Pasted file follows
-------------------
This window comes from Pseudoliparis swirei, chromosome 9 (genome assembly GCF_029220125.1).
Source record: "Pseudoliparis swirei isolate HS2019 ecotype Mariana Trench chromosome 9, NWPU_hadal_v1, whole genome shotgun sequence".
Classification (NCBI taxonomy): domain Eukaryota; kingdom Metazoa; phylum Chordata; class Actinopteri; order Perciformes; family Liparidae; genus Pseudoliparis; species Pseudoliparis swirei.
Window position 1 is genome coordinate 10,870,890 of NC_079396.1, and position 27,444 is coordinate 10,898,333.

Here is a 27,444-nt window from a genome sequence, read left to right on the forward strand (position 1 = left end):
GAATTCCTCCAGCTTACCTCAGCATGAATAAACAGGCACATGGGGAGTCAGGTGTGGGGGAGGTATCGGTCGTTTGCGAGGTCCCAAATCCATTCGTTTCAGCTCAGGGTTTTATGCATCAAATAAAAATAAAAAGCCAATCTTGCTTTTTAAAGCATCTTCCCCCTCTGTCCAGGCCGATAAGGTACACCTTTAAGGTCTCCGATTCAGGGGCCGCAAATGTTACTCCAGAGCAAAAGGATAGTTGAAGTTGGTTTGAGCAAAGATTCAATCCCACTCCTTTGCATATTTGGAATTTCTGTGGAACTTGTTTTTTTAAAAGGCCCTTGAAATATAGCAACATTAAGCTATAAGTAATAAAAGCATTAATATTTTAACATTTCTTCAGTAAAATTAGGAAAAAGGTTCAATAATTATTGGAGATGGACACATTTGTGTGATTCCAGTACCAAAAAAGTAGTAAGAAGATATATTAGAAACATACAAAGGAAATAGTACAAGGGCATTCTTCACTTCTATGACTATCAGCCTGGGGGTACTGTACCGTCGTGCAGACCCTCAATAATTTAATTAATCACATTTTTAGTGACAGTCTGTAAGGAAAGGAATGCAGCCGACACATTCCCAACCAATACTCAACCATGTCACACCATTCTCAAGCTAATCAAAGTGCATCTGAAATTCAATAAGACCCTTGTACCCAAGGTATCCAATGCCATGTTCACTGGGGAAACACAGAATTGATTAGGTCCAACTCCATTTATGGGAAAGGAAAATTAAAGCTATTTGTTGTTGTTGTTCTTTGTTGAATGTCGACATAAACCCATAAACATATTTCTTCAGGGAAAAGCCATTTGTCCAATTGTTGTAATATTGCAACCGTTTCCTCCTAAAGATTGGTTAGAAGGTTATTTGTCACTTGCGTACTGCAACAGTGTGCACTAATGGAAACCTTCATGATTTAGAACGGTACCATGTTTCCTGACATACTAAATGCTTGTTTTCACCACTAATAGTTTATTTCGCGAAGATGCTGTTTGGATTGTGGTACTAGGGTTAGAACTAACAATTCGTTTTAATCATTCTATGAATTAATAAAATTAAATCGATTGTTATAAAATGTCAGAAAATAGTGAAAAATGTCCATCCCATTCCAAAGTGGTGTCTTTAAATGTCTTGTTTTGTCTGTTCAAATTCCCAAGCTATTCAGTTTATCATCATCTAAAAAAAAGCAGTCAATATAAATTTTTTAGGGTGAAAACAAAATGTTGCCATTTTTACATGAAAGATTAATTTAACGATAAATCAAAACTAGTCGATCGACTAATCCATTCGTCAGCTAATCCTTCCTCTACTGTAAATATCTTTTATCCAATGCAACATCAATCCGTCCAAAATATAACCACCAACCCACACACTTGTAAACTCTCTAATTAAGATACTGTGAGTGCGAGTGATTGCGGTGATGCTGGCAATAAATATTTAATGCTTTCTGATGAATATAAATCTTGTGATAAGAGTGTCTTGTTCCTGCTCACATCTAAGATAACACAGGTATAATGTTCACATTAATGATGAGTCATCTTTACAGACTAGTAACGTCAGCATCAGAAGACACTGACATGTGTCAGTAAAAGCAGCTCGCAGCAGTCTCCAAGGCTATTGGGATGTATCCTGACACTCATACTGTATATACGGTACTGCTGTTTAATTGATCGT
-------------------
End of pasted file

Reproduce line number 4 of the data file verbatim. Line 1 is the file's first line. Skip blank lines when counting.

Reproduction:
Window position 1 is genome coordinate 10,870,890 of NC_079396.1, and position 27,444 is coordinate 10,898,333.